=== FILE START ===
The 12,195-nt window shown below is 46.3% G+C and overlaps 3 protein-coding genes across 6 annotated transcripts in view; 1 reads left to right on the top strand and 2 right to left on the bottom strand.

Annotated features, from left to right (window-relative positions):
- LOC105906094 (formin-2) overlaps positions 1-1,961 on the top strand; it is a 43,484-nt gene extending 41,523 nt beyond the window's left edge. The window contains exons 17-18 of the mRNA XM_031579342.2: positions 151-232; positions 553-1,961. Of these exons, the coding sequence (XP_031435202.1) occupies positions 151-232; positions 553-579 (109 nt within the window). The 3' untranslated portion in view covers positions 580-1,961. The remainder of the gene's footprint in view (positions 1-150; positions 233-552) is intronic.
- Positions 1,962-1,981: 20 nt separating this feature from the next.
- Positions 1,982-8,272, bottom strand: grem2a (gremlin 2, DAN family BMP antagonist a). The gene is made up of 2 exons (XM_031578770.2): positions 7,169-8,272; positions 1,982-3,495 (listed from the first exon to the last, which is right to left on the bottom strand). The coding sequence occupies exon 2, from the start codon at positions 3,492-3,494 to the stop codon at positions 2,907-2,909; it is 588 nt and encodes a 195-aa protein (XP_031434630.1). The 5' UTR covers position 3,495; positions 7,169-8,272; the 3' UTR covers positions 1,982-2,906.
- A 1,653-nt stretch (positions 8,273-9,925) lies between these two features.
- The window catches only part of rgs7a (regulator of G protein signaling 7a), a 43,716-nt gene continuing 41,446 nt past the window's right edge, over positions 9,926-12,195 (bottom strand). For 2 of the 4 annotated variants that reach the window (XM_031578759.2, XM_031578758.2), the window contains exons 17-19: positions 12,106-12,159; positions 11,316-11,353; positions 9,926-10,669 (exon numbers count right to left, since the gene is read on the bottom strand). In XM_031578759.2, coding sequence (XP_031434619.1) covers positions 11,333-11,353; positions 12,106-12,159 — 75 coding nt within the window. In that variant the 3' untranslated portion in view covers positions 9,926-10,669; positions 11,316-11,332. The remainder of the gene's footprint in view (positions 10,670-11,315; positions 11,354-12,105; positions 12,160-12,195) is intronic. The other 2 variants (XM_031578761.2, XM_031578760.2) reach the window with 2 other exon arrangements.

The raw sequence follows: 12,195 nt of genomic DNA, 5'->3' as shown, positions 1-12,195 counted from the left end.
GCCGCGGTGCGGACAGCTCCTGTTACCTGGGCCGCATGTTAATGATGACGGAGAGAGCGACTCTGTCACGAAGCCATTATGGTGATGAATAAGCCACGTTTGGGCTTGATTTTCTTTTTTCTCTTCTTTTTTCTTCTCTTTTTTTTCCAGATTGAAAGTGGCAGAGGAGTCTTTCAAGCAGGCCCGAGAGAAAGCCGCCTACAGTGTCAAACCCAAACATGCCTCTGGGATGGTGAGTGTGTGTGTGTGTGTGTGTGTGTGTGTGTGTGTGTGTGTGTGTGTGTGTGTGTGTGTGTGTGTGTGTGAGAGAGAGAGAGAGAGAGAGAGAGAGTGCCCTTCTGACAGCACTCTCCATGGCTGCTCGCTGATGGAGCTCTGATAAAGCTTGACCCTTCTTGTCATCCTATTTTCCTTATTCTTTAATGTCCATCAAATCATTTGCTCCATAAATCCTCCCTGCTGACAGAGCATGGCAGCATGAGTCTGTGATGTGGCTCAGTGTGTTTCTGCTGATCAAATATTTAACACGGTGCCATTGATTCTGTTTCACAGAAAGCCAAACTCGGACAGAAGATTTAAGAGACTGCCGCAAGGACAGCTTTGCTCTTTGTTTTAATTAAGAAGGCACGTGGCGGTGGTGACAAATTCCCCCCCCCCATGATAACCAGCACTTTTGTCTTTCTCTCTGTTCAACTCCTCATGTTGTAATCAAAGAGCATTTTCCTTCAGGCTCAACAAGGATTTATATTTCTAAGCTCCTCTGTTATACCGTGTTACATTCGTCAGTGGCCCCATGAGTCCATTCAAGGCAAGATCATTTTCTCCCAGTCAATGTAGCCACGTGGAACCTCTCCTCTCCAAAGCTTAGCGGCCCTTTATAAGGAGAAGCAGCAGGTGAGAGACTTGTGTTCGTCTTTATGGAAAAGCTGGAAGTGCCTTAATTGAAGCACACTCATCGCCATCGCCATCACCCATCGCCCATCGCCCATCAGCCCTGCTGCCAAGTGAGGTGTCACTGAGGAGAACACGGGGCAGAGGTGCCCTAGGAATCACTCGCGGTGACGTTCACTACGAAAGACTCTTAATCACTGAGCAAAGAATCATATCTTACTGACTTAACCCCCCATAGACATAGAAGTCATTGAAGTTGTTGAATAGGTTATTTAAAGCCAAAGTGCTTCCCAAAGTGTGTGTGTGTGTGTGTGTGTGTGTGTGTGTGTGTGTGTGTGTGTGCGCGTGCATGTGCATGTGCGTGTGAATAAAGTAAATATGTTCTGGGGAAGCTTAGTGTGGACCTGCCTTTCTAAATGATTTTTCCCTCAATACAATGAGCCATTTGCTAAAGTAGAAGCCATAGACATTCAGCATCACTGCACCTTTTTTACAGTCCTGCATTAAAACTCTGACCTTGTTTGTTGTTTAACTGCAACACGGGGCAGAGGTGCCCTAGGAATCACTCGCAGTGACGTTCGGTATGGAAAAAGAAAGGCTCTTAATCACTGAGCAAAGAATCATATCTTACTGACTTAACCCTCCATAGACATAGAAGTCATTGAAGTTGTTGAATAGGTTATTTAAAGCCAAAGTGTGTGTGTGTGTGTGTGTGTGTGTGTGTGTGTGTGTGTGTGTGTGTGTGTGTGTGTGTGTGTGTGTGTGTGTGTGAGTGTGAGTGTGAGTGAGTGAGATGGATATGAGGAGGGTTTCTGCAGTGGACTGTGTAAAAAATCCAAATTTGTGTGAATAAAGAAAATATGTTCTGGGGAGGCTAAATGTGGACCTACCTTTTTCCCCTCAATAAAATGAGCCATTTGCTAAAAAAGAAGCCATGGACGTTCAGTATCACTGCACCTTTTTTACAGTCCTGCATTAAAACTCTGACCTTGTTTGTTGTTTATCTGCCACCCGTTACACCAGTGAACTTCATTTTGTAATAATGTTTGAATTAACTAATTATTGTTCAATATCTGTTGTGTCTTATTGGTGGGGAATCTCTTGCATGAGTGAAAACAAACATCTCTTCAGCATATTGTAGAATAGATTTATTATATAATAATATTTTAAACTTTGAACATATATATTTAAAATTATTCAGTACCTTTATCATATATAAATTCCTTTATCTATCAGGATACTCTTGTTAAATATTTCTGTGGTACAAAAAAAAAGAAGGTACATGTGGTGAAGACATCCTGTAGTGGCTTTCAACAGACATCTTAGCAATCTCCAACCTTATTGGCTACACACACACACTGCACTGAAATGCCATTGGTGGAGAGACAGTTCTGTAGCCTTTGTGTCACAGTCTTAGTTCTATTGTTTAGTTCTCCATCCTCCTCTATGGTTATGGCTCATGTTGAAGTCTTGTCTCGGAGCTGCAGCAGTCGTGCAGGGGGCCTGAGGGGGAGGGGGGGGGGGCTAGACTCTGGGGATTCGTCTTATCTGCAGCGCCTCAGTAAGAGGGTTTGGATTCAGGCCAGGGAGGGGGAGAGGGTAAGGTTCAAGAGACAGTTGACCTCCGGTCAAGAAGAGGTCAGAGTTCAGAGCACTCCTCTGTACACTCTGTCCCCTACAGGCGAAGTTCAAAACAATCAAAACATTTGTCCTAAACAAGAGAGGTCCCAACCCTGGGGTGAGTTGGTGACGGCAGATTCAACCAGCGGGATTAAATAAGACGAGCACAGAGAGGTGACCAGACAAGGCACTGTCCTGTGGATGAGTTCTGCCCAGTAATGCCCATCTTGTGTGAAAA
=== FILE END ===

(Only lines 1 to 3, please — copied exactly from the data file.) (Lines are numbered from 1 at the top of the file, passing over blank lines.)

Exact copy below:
The 12,195-nt window shown below is 46.3% G+C and overlaps 3 protein-coding genes across 6 annotated transcripts in view; 1 reads left to right on the top strand and 2 right to left on the bottom strand.

Annotated features, from left to right (window-relative positions):
- LOC105906094 (formin-2) overlaps positions 1-1,961 on the top strand; it is a 43,484-nt gene extending 41,523 nt beyond the window's left edge. The window contains exons 17-18 of the mRNA XM_031579342.2: positions 151-232; positions 553-1,961. Of these exons, the coding sequence (XP_031435202.1) occupies positions 151-232; positions 553-579 (109 nt within the window). The 3' untranslated portion in view covers positions 580-1,961. The remainder of the gene's footprint in view (positions 1-150; positions 233-552) is intronic.